How Not to Greenwash Your Building Product

July 17, 2008

Whether you are developing a new green building product or have recently discovered that the product you have been selling for years satisfies green building program requirements, there comes a point where you must state on your literature which green building (probably LEED) credits your product satisfies or contributes to. It is at this point that usually honest businesses declare their products greener than they really are, crossing the line from green to greenwashing in order to reach the widest green market. Maybe you didn’t understand the requirements for the individual credits. Maybe someone told you to declare as many credits as you possibly could and let the LEED auditors sort them out. Maybe you’re just throwing everything that could conceivably be green against the wall to see what sticks. What you have done is greenwashed your product, which may have been green enough to begin with. But once you greenwashed it, you’ve sent a message that your company a) may not be experienced with green building or b) may not be trustworthy.

Last month I spoke to a representative from a company that claimed to have recycled material in its product, but I couldn’t figure out where this recycled material was supposed to be. The representative couldn’t explain it, and simply said, “It’s up to the LEED auditor working each particular job to determine which credits are satisfied. We just wanted to give ourselves an opportunity to satisfy every point we could.” I tried to tell him I didn’t think that was a good idea at all. It’s unfortunate, because the product in question was not only made from a renewable resource and formaldehyde free, but was one of the few green options in its category, so the greenwashing was completely unnecessary.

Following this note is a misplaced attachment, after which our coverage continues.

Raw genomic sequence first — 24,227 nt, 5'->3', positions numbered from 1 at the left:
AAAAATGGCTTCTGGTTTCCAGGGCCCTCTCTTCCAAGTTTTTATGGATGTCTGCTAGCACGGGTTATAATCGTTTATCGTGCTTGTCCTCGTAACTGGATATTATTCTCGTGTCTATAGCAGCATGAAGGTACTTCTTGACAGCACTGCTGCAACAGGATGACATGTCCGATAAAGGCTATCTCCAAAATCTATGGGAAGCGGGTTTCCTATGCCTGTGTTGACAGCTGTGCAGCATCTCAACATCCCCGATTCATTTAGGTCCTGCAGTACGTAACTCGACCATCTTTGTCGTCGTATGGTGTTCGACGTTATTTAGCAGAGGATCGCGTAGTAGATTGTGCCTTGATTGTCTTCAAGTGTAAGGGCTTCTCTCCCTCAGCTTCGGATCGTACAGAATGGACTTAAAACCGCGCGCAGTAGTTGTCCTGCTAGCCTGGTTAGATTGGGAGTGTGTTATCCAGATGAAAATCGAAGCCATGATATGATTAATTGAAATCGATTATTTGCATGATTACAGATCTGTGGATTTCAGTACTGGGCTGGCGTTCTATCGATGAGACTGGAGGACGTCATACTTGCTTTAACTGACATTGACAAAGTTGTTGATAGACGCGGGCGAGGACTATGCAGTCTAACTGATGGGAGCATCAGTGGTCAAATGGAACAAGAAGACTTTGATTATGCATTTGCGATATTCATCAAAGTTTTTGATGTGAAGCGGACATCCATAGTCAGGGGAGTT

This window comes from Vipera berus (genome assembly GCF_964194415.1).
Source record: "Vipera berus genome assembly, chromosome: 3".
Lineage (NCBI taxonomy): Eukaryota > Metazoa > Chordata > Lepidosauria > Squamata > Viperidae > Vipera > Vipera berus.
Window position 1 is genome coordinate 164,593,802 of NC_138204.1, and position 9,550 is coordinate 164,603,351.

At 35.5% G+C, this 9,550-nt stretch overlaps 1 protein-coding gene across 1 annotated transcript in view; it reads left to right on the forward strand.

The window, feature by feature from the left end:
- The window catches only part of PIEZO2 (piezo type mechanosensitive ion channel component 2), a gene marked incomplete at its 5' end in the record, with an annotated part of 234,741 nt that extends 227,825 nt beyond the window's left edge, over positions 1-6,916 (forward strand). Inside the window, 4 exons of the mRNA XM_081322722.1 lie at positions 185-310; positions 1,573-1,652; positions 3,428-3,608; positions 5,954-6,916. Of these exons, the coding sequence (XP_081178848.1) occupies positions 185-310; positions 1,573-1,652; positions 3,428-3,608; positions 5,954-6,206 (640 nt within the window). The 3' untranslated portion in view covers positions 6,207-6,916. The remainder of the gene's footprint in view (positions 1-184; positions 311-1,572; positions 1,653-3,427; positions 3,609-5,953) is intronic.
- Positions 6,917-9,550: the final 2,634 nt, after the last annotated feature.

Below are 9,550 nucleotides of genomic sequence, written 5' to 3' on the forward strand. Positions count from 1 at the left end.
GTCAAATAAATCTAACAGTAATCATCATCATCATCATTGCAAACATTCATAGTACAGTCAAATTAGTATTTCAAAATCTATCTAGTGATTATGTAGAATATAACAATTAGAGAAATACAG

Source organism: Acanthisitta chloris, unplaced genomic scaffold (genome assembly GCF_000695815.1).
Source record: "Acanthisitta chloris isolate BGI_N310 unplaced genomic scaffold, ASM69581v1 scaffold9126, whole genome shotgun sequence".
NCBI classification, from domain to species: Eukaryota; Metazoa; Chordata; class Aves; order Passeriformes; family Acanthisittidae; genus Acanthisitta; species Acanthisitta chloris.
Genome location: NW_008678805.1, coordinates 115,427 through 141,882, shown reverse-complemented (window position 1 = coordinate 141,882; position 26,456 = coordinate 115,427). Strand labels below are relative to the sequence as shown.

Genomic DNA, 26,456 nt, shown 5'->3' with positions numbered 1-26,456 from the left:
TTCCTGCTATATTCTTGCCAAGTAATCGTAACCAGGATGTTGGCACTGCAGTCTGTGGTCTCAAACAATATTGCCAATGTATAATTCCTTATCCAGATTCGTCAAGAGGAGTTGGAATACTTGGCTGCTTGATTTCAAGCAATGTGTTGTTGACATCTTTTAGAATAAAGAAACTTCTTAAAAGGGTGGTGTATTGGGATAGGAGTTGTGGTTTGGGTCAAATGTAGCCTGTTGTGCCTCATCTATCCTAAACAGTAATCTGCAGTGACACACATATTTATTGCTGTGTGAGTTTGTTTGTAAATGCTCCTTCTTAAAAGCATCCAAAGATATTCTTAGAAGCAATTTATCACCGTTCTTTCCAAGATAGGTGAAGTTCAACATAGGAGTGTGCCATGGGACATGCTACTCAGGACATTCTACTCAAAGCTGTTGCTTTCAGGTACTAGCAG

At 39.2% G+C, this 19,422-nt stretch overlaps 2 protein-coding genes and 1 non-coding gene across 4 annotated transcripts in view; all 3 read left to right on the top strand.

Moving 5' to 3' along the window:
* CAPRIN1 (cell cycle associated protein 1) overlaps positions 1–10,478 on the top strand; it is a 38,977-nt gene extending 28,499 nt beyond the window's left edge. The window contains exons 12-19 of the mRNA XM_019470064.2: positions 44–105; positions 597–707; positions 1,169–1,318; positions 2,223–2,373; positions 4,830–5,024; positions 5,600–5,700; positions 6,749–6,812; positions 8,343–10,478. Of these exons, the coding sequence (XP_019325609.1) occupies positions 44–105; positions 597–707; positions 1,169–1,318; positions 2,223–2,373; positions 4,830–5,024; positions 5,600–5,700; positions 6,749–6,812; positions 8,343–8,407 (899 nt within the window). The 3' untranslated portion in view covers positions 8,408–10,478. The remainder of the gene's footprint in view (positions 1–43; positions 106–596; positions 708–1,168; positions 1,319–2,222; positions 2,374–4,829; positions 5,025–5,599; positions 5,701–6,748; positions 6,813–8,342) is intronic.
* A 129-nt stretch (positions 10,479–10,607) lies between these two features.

When writing out what green building credits your product may satisfy, keep the following in mind:

1. Make sure your product satisfies at least one green building requirement. If your product isn’t green, you’re not going to fool anyone. Do one of two things: 1) Research how to convert your product into one that satisfies green building program requirements, or 2) go back and continue to sell to traditional, non-green builders who still build over 90% of buildings out there. But hurry, that percentage drops every year and soon they’ll be obsolete.

 2. Do not claim credits that do not apply to your product or to the current building project. I see companies break this rule every week. I can’t tell you how many green brochures I’ve read that claimed the product is sturdy enough to qualify for credits for reusing existing materials. That’s great for whoever is rehabbing the building twenty five years from now, but does nothing for the current project. The example I gave above of the company that wanted to list every conceivable credit, even if they were ludicrous, would apply here. If you can’t support with scientific proof that your product qualifies for a certain requirement, don’t include it in your literature.